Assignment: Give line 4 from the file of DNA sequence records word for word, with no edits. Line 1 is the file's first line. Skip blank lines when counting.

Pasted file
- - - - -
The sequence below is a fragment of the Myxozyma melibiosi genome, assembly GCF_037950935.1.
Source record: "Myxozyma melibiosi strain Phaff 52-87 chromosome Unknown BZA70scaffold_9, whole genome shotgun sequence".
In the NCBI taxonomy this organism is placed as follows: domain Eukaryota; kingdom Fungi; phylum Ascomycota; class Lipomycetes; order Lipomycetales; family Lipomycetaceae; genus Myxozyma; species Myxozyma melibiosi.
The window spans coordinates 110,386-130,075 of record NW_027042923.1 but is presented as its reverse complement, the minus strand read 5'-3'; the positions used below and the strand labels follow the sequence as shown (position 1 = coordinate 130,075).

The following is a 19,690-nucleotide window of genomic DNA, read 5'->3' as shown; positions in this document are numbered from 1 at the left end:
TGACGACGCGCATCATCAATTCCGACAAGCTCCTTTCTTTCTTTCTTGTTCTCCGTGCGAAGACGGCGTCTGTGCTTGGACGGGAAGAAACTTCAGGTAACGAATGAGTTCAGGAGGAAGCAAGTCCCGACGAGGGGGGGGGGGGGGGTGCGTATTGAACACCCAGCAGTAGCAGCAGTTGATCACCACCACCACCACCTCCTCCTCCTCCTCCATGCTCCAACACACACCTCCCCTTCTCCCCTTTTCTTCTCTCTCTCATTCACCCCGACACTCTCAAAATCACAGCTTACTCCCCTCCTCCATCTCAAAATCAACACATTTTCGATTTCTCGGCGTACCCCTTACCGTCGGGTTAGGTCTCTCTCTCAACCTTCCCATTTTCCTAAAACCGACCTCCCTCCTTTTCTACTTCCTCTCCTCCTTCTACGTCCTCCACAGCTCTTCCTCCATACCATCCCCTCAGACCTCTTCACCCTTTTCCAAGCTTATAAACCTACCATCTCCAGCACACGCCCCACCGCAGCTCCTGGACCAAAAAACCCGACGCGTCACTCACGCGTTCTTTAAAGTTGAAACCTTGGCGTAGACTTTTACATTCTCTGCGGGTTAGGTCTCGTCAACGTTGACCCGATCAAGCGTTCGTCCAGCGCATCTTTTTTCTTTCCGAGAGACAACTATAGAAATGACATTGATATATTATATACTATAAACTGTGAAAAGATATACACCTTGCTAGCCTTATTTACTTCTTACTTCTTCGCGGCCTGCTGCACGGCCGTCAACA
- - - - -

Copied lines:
The window spans coordinates 110,386-130,075 of record NW_027042923.1 but is presented as its reverse complement, the minus strand read 5'-3'; the positions used below and the strand labels follow the sequence as shown (position 1 = coordinate 130,075).